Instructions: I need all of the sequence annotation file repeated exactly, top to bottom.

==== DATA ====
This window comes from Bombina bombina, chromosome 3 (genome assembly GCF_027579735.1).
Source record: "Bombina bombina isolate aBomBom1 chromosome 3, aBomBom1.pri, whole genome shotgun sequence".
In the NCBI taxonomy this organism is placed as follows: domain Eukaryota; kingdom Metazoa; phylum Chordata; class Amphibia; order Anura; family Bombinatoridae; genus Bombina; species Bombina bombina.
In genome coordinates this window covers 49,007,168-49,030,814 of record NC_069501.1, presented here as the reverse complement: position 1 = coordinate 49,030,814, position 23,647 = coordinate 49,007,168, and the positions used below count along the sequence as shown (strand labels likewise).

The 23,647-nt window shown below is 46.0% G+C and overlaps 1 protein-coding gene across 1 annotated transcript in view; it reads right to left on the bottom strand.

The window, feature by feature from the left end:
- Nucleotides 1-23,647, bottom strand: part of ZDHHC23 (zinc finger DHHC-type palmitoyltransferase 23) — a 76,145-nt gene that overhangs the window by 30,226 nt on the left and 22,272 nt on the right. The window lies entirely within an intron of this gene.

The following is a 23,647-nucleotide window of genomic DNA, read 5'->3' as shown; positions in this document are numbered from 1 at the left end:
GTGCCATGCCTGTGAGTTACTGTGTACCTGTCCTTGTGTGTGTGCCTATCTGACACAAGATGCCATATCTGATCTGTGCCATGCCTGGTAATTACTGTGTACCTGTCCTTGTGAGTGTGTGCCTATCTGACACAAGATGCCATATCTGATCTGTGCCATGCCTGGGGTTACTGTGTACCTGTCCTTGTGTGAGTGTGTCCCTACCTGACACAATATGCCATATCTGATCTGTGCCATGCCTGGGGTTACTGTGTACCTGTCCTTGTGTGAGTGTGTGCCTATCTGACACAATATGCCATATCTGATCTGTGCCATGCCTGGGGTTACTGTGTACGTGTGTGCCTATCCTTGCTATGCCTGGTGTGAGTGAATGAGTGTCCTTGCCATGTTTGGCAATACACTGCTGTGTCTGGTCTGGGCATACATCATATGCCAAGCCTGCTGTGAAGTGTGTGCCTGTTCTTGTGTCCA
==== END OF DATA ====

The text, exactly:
This window comes from Bombina bombina, chromosome 3 (genome assembly GCF_027579735.1).
Source record: "Bombina bombina isolate aBomBom1 chromosome 3, aBomBom1.pri, whole genome shotgun sequence".
In the NCBI taxonomy this organism is placed as follows: domain Eukaryota; kingdom Metazoa; phylum Chordata; class Amphibia; order Anura; family Bombinatoridae; genus Bombina; species Bombina bombina.
In genome coordinates this window covers 49,007,168-49,030,814 of record NC_069501.1, presented here as the reverse complement: position 1 = coordinate 49,030,814, position 23,647 = coordinate 49,007,168, and the positions used below count along the sequence as shown (strand labels likewise).

The 23,647-nt window shown below is 46.0% G+C and overlaps 1 protein-coding gene across 1 annotated transcript in view; it reads right to left on the bottom strand.

The window, feature by feature from the left end:
- Nucleotides 1-23,647, bottom strand: part of ZDHHC23 (zinc finger DHHC-type palmitoyltransferase 23) — a 76,145-nt gene that overhangs the window by 30,226 nt on the left and 22,272 nt on the right. The window lies entirely within an intron of this gene.

The following is a 23,647-nucleotide window of genomic DNA, read 5'->3' as shown; positions in this document are numbered from 1 at the left end:
GTGCCATGCCTGTGAGTTACTGTGTACCTGTCCTTGTGTGTGTGCCTATCTGACACAAGATGCCATATCTGATCTGTGCCATGCCTGGTAATTACTGTGTACCTGTCCTTGTGAGTGTGTGCCTATCTGACACAAGATGCCATATCTGATCTGTGCCATGCCTGGGGTTACTGTGTACCTGTCCTTGTGTGAGTGTGTCCCTACCTGACACAATATGCCATATCTGATCTGTGCCATGCCTGGGGTTACTGTGTACCTGTCCTTGTGTGAGTGTGTGCCTATCTGACACAATATGCCATATCTGATCTGTGCCATGCCTGGGGTTACTGTGTACGTGTGTGCCTATCCTTGCTATGCCTGGTGTGAGTGAATGAGTGTCCTTGCCATGTTTGGCAATACACTGCTGTGTCTGGTCTGGGCATACATCATATGCCAAGCCTGCTGTGAAGTGTGTGCCTGTTCTTGTGTCCA